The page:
External priorities

A year into its second term in office, the United Progressive Alliance’s record on foreign policies and strategic issues has been decidedly mixed. During the previous innings, the government’s political and diplomatic energies were channelled towards concluding the nuclear accord with the United States. In the past year, however, there has been no one issue that has dominated the government’s international agenda. By the same token though, foreign policy has not been stalked by divisive coalition politics. And yet, while significant progress has been made on much neglected fronts, major challenges remain to be addressed.
The most important, if underrated, breakthroughs were with Bangladesh and Saudi Arabia. Bangladesh’s relationship with India has always been intertwined with its domestic politics. The Awami League government under the leadership of Sheikh Hasina made important moves against groups that had long opposed closer ties with India: the decisive action against the mutineers; the execution of Sheikh Mujibur Rehman’s assassins; and the initiation of war crimes trials. New Delhi wisely capitalised on this favourable trend by concluding a series of agreements during Ms Hasina’s visit earlier this year.
Prime Minister Manmohan Singh’s visit to Saudi Arabia gave much needed impetus not only to bilateral relations but also to India’s wider engagement with West Asia. The Saudis tended to agree with India’s views on the interconnections between various terrorist outfits operating in Pakistan. The Saudis’ refusal to consider the Taliban the sole representatives of the Pashtuns went down well with their Indian interlocutors. It is significant that the Riyadh Declaration included an unequivocal condemnation of terrorism, and support for Indian efforts for development and reconstruction in Afghanistan. Equally important were India’s endorsement of a two-state solution to the Israel-Palestine dispute and its call for a West Asia free of nuclear weapons.
The last point signalled an attempt at calibrating India’s stance on Iran’s nuclear ambitions. It suggested that while India opposed the development of nukes by Iran, it was also cognisant of Iran’s security concerns and of the problems created by Israel’s nuclear status. New Delhi has also cautioned against punitive sanctions on Iran. During his recent visit to the US, Dr Singh made it clear that sanctions were unlikely to achieve their objective. As the drive to impose international sanctions gathers pace, India should not remain discreetly enveloped in diplomatic silence. Not least because of Iran’s salience to Indian efforts in Afghanistan, especially in light of the projected American drawdown beginning mid next year.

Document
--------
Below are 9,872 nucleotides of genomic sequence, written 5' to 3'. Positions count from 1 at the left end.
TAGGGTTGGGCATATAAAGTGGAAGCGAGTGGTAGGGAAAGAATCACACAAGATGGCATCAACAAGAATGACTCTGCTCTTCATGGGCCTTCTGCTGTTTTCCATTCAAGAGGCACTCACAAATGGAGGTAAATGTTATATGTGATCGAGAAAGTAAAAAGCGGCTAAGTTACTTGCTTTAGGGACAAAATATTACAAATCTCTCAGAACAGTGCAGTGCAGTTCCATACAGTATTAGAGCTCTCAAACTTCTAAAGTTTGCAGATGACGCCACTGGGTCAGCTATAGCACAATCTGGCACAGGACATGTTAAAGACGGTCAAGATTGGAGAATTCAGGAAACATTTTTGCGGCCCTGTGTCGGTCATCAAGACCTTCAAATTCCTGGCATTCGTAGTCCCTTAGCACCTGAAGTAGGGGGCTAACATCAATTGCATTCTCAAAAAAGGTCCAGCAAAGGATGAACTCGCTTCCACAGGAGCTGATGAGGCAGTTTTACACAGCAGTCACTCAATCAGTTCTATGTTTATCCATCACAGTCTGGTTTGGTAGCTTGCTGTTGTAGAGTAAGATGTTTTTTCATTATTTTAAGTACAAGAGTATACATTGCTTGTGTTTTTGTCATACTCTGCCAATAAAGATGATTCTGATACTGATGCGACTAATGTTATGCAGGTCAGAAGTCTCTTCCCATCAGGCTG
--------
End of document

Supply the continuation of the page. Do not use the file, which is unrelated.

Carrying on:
Indeed, India’s policy towards Afghanistan has not been sufficiently flexible and forward looking. Owing to excessive solicitude for Pakistani perceptions and ensuing American concerns, India limited itself to developmental activities and refrained from extending any help in the security sector — such as training of the Afghan Army and police. At the same time, New Delhi insisted that there should be no efforts to reach out to section of the Taliban insurgency. The London Conference came as something of a surprise. None less than President Hamid Karzai of Afghanistan pushed for reintegration and reconciliation albeit within the framework of the Afghan Constitution. New Delhi undertook some course correction and affirmed cautious support for Mr Karzai’s efforts. But its willingness and ability to shape the unfolding events in Afghanistan remains limited.